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Compare the experiences of Gertrude Lodge in "The Withered Arm" with those of Curley's wife in "Of Mice And men"

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Compare the experiences of Gertrude Lodge in "The Withered Arm" with those of Curley's wife in "Of Mice And men" The novel "Of Mice And Men" is based in 1930's America, during the time of the great depression. It is set in a small town called Soledad, in southern California, where life is harsh, and migrant workers play a common part in society. On the ranch, women are thought of as nothing more than sexual objects, and being the only female, Curley's wife finds it particularly hard when searching for acceptance and respect from the men. Life is also extremely lonely on the ranch; as most of the men travel without a companion, and like Curley's wife, find it difficult when relating to others. The majority of their time is spent undertaking manual labour, and that of what they earn is spent gambling, drinking and visiting brothels for entertainment. We first learn of Curley's wife through gossip from a fellow labourer, Candy, who perceives her as a "tart" and implies she is indecent, by stating that she has "got the eye" for other men. Thomas Hardy's "The Withered Arm" is set during the years 1819-1825, in the small village of Holmstoke, Wessex. ...read more.


However, he tends not to use such crude methods when advertising certain aspects of their relationship, and finds it unnecessary to discuss issues of a more sexual nature in public. Curley's wife's dream of becoming an actress, started at a reasonably young age, and despite her mother's disapproval on the matter, she has continued into adulthood with the hope of still escaping from everything that is known to her, and making something more of herself. We first learn of this dream, during her discussion with Lennie, when she admits to having met a young man, involved in film production, who promised to get her a job in his line of business. But, after guaranteeing to send her a letter in further discussion to acting, he failed to do so, leaving her with no option other than to marry Curley, and start a new life. The fact that Curley's wife believed what the young actor had promised, proves further her naivety in this situation, as he was most likely using it simply as a way of getting what he wanted from her, and therefore had no intention of following through what he had claimed. ...read more.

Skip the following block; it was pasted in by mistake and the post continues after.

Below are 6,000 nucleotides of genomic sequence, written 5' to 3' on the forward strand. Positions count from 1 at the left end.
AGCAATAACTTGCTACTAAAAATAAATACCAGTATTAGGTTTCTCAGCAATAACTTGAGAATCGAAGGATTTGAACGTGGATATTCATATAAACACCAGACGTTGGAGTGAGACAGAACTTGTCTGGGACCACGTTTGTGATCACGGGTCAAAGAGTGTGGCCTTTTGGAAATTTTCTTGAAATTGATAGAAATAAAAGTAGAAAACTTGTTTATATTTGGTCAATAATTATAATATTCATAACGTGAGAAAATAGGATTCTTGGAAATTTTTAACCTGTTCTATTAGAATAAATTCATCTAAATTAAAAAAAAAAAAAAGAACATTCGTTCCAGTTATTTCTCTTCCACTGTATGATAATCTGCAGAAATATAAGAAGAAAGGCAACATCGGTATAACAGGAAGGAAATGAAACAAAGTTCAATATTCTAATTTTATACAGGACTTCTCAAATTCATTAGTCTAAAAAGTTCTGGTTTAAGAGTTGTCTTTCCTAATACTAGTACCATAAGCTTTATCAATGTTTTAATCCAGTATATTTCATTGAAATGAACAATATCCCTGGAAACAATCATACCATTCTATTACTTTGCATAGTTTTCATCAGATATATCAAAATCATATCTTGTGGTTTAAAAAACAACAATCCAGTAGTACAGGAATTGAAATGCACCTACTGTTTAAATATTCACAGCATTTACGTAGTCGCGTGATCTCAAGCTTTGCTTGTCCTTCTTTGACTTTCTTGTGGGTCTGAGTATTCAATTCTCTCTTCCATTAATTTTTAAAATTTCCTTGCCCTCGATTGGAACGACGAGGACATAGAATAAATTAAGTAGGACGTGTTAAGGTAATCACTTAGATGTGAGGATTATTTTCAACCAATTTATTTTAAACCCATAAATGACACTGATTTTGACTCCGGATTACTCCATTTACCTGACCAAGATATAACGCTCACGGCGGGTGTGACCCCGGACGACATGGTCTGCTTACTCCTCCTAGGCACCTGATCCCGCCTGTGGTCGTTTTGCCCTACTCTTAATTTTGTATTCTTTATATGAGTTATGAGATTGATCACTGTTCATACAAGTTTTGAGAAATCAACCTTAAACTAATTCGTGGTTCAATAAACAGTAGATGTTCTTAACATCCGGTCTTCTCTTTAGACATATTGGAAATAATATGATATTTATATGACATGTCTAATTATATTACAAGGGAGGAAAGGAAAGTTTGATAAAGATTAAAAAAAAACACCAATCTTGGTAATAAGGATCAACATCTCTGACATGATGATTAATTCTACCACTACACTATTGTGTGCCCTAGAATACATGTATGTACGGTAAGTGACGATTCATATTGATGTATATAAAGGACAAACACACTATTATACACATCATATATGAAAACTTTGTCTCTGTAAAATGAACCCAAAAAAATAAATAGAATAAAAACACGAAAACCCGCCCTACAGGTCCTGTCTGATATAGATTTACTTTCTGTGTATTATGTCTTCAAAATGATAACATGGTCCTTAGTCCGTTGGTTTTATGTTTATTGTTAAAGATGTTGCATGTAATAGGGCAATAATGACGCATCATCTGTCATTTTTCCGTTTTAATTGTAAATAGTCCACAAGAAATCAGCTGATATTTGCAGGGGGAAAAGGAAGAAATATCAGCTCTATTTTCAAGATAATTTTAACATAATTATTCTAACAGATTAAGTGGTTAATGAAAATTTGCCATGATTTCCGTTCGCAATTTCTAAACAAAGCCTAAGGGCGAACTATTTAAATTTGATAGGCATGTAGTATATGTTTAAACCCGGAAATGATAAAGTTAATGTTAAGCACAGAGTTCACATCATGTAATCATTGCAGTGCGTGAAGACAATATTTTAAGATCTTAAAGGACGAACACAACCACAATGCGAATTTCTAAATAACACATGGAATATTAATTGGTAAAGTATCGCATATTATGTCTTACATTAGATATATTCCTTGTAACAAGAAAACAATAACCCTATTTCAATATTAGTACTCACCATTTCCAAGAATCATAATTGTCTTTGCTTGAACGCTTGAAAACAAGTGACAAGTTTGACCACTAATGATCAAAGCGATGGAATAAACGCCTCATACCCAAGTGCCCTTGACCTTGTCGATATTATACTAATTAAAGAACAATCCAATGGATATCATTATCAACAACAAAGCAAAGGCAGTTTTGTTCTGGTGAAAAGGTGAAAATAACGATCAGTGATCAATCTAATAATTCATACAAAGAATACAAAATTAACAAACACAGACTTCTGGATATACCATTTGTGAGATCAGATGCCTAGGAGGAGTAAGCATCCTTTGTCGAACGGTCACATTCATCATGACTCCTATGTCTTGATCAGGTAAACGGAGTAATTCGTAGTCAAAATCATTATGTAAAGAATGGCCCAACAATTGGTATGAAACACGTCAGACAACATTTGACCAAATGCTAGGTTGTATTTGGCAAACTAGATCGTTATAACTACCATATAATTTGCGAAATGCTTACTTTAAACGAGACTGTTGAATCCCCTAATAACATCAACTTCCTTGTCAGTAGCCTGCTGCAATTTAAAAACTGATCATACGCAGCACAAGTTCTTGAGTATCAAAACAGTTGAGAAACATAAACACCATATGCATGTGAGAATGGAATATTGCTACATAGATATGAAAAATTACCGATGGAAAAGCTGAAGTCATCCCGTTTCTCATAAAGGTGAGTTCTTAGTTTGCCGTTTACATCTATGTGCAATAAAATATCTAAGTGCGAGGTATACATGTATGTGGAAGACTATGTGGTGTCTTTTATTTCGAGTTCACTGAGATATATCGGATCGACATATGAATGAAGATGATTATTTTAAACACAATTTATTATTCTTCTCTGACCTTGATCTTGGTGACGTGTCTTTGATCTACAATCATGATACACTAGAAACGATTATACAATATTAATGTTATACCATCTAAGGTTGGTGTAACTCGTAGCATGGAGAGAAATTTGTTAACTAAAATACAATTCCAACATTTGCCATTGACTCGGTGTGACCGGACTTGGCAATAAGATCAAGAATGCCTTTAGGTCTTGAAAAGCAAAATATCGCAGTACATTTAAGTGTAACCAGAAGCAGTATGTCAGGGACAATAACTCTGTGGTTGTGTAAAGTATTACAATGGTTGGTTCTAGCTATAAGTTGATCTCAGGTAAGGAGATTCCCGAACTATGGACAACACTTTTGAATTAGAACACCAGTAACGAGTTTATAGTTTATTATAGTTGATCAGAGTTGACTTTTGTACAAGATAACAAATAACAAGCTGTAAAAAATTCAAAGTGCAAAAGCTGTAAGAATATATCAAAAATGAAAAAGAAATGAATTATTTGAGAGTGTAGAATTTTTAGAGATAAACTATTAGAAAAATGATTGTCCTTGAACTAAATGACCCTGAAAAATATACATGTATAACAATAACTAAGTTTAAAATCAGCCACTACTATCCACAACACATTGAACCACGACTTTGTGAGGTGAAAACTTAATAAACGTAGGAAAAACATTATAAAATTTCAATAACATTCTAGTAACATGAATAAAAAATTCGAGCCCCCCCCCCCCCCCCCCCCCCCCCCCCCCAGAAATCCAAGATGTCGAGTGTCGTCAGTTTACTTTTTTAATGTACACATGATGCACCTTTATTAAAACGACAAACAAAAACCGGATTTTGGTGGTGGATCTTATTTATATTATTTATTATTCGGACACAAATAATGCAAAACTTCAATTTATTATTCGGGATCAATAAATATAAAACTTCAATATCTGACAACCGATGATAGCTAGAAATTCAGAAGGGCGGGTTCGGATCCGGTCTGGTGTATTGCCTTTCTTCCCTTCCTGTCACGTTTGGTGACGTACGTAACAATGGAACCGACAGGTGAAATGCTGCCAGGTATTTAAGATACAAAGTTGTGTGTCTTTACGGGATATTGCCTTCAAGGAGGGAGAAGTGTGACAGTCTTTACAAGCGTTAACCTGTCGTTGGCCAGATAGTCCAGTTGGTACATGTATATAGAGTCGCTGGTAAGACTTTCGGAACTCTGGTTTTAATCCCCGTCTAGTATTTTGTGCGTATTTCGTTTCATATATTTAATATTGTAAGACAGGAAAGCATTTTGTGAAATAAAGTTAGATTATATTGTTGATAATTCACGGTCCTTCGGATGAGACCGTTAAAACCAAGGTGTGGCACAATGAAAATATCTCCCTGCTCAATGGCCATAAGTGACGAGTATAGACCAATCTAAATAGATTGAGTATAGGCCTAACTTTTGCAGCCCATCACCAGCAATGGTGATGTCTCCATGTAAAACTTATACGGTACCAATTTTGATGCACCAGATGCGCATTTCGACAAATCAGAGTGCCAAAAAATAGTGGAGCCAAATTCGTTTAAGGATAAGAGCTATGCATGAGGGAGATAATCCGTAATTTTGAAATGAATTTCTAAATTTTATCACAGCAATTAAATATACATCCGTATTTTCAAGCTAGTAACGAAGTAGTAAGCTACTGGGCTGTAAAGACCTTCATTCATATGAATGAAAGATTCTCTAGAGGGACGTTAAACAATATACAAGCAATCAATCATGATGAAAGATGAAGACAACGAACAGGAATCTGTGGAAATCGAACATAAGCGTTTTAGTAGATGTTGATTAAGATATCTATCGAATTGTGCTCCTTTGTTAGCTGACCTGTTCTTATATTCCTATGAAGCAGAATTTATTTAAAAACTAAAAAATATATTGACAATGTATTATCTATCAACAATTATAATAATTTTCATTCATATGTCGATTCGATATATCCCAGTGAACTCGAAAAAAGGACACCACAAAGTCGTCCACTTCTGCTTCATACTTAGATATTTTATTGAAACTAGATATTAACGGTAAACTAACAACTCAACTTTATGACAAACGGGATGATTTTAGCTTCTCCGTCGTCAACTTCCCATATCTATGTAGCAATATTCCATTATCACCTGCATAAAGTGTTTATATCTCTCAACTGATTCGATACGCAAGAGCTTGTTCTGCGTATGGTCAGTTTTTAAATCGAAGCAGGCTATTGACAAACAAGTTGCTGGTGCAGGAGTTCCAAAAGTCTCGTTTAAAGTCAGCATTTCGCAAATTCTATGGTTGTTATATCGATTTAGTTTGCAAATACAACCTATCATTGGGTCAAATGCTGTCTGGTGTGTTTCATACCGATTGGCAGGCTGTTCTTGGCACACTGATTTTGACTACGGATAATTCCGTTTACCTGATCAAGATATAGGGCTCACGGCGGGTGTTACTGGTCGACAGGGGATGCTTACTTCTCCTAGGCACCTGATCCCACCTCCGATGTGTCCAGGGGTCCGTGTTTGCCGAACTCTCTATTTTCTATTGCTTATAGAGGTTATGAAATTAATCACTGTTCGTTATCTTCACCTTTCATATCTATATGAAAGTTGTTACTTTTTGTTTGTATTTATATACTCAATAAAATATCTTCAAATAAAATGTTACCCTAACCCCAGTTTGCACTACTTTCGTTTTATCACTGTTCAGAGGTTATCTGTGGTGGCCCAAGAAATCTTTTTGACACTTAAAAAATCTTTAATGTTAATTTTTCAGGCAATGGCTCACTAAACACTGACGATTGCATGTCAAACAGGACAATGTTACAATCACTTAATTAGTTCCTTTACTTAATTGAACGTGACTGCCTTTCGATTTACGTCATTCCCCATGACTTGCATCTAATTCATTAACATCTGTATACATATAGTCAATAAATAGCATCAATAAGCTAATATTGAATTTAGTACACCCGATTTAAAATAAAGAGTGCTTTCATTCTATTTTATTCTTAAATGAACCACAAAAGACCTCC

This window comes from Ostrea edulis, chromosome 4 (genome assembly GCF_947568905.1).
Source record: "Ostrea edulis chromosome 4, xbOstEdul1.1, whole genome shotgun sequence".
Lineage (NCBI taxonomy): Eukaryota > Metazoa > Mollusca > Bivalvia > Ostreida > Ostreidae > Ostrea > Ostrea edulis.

However, both writer's use similar methods when bringing the character's lives to an end, although their deaths are brought on by their own doing, the author's use methods such as calm, soft language "pretty", "sweet" as a way of creating a sense of sympathy for the character. In my response to the characters, I feel that both Curley's wife and Gertrude Lodge are very similar characters, in the sense that they are both victims of prejudice within their separate communities, which consequently leads to them acting the way they do. In Curley's wife's case, it is her continuous need for attention and the fact that she never receives any, that makes her feel she has something to live up to. Whilst, Gertrude has never been faced with such a problem before, and finds it particularly hard when dealing with her disfigurement, to the extent that she tries every option possible so as to not let it take over her life. This can also be seen when she tries to cover her arm, in the hope that no-one will notice. And although a sense of sympathy was felt for both character's in their departure, I felt this more when reading "Of Mice And Men" as it was Curley's wife's sheer vanity that inevitably caused her death. ...read more.

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